It’s time to get Scrub’d up! Order now. 

by Dr. Rashmira Balasuriya 


It’s been about 6 months since I permanently joined the private healthcare sector as a medical officer (a.k.a doctor) in Sri Lanka. I worked as a locum doctor prior to permanently joining, doing shifts here and there, but learnt that there is a vast difference between locum and private doctors.

I’ve been asked so many questions from fellow Sri Lankan junior doctors/medical students who are curious but cautious about the world of private practice. So taking all this into account, I decided to write a little abit about my experience in the private sector.

Working in the government vs private healthcare sector

Literally two very different worlds.

The government healthcare set up in Sri Lanka is amazing in the sense that you get the most experienced doctors and the most expensive investigations FOR FREE. Yes, there a queues. Yes, you don’t get the welcome drink. And yes, it’s not the most bright and sparkly place, but damn. You will get the best of the best care and if it is an emergency, you will get it within a matter of seconds. I have the utmost respect for the work that is done in the government sector after working in it for 2 years and will always direct anyone there.

In the private sector you do get the expertise, the welcome drink and the bright sparkly place, but at a cost. The cost is not as exorbitant as travelling to Singapore or India that have become professionals in the medical tourism trade, but still is a cost. (I still do not understand why on earth Sri Lankans travel to these countries for procedures and consultations that are so widely available in Sri Lanka, not to mention we have some of the best of the best in these fields – but more on that another time).

  • What are my working hours like?

As a doctor, my roles have changed drastically. In the government sector, I used to work 24-36 hours often, and used to do 3-4 night shifts in a row in an intensive care unit like a nut job. The hours were long and intense, and I do desperately wish that working hours are brought into effect because it is insane and unsafe to have such long working hours. Yes, you will get more experience, but at what cost? I know this is not the same in all units as some SHOs/MOs have oncall nights only every couple of days and have to be present only 6 hours a day – but this does not happen in units with no intern doctors.

At the hospital I work at now in the private sector, time constraints are much stricter. Only allowing doctors to work a maximum of 18 hours at a stretch (very very rarely are 24 hours allowed). I tend to work 12 hour shifts so that I still have time in my day to destress after a shift. Unfortunately, I make the medical officer rosters for my unit and am involved in administration work (protocols, functioning of the units) so my phone never stops ringing. But it is a welcome change to have some downtime.

  • What is my day at work like?

In the government sector my unit shift started at 7 am – ward medical officers however start at 8 am. This has not changed in the private sector as shifts are divided into & am to 1 pm, 1pm to 7pm and the night shift is 7pm to 7am.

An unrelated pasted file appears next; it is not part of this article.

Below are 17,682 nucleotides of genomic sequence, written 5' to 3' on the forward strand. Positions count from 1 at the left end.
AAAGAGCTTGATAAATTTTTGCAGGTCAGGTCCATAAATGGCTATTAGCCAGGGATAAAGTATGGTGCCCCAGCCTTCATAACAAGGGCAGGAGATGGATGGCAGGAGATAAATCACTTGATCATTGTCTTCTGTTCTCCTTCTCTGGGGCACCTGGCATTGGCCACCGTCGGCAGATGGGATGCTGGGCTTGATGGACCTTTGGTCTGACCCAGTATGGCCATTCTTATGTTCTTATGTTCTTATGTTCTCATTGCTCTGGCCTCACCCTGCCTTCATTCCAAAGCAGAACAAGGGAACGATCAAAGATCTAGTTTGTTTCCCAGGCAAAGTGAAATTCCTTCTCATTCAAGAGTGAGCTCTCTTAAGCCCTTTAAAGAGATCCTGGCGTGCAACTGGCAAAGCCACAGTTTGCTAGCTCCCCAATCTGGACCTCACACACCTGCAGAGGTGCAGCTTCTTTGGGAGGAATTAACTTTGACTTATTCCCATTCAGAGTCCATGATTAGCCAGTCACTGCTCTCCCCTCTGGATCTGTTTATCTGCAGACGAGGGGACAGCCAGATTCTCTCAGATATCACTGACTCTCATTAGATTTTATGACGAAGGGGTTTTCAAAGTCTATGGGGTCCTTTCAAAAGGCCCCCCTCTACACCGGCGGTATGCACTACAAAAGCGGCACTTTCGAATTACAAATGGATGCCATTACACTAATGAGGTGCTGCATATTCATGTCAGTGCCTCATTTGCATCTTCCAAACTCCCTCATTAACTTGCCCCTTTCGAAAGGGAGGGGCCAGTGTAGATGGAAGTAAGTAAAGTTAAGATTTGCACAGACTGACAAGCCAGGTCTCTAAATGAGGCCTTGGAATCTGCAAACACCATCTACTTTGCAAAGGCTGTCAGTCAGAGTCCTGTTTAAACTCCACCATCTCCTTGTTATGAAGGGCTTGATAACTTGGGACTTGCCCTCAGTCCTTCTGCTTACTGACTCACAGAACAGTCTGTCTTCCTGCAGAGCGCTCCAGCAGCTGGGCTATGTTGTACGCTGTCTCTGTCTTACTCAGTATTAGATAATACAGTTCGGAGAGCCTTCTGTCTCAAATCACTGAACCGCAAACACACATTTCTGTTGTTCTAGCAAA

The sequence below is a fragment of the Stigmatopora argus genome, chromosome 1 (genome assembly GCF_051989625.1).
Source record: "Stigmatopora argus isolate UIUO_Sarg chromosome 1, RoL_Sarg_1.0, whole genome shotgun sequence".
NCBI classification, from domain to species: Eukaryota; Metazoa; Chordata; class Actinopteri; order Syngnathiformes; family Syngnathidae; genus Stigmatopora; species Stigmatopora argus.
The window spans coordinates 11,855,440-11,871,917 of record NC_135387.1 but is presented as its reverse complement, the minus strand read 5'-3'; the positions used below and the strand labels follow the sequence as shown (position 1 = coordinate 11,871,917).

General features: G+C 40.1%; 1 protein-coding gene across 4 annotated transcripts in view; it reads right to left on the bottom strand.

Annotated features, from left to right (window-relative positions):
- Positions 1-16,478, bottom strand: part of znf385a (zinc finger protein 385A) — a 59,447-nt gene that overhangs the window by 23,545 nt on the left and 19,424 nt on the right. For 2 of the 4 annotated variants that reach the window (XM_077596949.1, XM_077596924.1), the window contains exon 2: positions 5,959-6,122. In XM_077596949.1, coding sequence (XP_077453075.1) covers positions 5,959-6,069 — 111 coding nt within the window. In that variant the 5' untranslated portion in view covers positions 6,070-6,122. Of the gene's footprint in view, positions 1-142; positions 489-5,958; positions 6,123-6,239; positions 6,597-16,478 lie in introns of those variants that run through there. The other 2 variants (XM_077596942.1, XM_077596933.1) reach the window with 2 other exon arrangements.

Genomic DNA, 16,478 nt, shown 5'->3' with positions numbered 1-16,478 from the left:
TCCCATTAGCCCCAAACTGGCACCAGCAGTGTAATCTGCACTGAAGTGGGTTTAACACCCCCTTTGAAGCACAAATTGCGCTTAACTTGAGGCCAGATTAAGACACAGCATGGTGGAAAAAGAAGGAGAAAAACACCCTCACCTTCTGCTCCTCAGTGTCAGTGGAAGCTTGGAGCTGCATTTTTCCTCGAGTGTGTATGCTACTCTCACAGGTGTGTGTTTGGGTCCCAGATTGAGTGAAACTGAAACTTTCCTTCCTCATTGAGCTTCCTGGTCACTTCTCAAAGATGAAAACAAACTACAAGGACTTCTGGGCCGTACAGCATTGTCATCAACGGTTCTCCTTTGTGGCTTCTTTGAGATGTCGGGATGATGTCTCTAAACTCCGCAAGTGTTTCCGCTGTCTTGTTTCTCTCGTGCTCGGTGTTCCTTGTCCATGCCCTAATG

Once I get to work there is a hand over from the previous doctor – in the government sector NICU it was only one medical officer on duty (unlike the wards which have 2-3 medical officers/SHOs on duty). In the private sector wards you don’t get as many beds so there is only one doctor on duty for the each ward (atleast it is in the hospital I work in now). The hand over should last about 20 minutes and then I have to do ward rounds to see all the patients.

In the government sector each ward has mostly 1 or 2 consultants, in the private sector however, each ward has MULTIPLE consultants in charge and you have to go for ward rounds with each consultant. This means that my morning ward round gets interrupted atleast 6 times to my annoyance. Because of this, my ward round takes FOREVER. I love all my consultants, but it is HECTIC to get my rounds done in time for each ones arrival. I have to also make sure that the nurses are kept in the loop of any problems I have concerning all the patients so that in case two consultants come at one time, I can send one of the nurses with one consultant.

Ward rounds in the morning always takes forever so if I’m doing a morning shift I’m always so busy. In my mornings I also have to update any consultants over the phone for further management as not all consultants allow the medical officers to do what they want. Most of my consultants allow me a free hand to do whatever I want without bothering them all the time, but some are more strict about management and want all the control. If any investigations ordered are bad such as a blood culture being positive, consultants must be informed because management will then have to change accordingly. In the meantime I also have to type up all my discharges and finish clerking any new admissions (they must be clerked within 15 minutes of arrival to the ward) so it is very hectic. Not to mention that I have about 5 nurses shouting the word “doctor” in every direction every couple of minutes. Remember you’re on your own – there aren’t any other doctors to help you out and the nurses in the private sector have to confirm everything twice with the doctor before doing anything. The risks are much higher in the private sector.

Also unlike in the government sector where it is an open ward and you don’t get to see all your patients very easily as they are in their own private rooms. This makes ward rounds take longer and monitoring more challenging. Never the less, I never take a chance and always knock on and visit my patients as often as I feel is necessary. At the end of the day, a patient comes to hospital to be taken care of, not for the need of a hotel stay so don’t let the luxury part of the private sector affect your patient care. A wise consultant of mine always tells the dengue patients to keep passing urine 2 hourly and if you want to sleep, then you might as well have stayed home. So I tell them the same with absolutely no guilt.